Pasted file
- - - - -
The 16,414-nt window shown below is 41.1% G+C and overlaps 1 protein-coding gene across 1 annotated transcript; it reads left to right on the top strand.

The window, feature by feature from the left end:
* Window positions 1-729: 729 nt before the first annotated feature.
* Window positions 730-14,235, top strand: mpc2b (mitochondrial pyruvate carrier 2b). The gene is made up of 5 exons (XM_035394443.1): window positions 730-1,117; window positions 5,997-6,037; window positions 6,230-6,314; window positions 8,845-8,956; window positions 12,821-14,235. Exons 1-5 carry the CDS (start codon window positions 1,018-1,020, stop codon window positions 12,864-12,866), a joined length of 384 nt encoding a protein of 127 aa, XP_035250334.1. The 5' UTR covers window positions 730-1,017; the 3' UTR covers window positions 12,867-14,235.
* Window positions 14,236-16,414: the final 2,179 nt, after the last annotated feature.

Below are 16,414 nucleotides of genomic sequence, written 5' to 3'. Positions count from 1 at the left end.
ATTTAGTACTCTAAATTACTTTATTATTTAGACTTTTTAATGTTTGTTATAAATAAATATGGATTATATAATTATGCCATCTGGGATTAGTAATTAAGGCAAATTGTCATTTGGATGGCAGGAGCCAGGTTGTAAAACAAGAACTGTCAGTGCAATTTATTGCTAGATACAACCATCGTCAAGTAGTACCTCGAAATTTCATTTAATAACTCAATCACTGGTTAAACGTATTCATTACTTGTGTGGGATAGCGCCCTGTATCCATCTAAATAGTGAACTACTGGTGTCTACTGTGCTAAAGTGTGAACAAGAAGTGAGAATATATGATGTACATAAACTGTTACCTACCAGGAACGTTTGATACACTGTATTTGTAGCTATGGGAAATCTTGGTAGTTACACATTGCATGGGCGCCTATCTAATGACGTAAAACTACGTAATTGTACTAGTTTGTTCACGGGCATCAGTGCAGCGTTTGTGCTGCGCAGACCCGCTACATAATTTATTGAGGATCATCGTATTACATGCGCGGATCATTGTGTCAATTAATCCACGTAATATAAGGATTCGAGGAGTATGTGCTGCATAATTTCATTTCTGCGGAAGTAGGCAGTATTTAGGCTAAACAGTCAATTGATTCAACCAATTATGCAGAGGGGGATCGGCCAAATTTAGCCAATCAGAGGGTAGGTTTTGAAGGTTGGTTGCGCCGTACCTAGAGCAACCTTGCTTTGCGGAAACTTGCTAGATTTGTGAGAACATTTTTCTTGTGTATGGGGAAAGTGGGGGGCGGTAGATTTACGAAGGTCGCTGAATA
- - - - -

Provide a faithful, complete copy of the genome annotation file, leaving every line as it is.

The 16,414-nt window shown below is 41.1% G+C and overlaps 1 protein-coding gene across 1 annotated transcript; it reads left to right on the top strand.

The window, feature by feature from the left end:
* Window positions 1-729: 729 nt before the first annotated feature.
* Window positions 730-14,235, top strand: mpc2b (mitochondrial pyruvate carrier 2b). The gene is made up of 5 exons (XM_035394443.1): window positions 730-1,117; window positions 5,997-6,037; window positions 6,230-6,314; window positions 8,845-8,956; window positions 12,821-14,235. Exons 1-5 carry the CDS (start codon window positions 1,018-1,020, stop codon window positions 12,864-12,866), a joined length of 384 nt encoding a protein of 127 aa, XP_035250334.1. The 5' UTR covers window positions 730-1,017; the 3' UTR covers window positions 12,867-14,235.
* Window positions 14,236-16,414: the final 2,179 nt, after the last annotated feature.

Below are 16,414 nucleotides of genomic sequence, written 5' to 3'. Positions count from 1 at the left end.
ATTTAGTACTCTAAATTACTTTATTATTTAGACTTTTTAATGTTTGTTATAAATAAATATGGATTATATAATTATGCCATCTGGGATTAGTAATTAAGGCAAATTGTCATTTGGATGGCAGGAGCCAGGTTGTAAAACAAGAACTGTCAGTGCAATTTATTGCTAGATACAACCATCGTCAAGTAGTACCTCGAAATTTCATTTAATAACTCAATCACTGGTTAAACGTATTCATTACTTGTGTGGGATAGCGCCCTGTATCCATCTAAATAGTGAACTACTGGTGTCTACTGTGCTAAAGTGTGAACAAGAAGTGAGAATATATGATGTACATAAACTGTTACCTACCAGGAACGTTTGATACACTGTATTTGTAGCTATGGGAAATCTTGGTAGTTACACATTGCATGGGCGCCTATCTAATGACGTAAAACTACGTAATTGTACTAGTTTGTTCACGGGCATCAGTGCAGCGTTTGTGCTGCGCAGACCCGCTACATAATTTATTGAGGATCATCGTATTACATGCGCGGATCATTGTGTCAATTAATCCACGTAATATAAGGATTCGAGGAGTATGTGCTGCATAATTTCATTTCTGCGGAAGTAGGCAGTATTTAGGCTAAACAGTCAATTGATTCAACCAATTATGCAGAGGGGGATCGGCCAAATTTAGCCAATCAGAGGGTAGGTTTTGAAGGTTGGTTGCGCCGTACCTAGAGCAACCTTGCTTTGCGGAAACTTGCTAGATTTGTGAGAACATTTTTCTTGTGTATGGGGAAAGTGGGGGGCGGTAGATTTACGAAGGTCGCTGAATA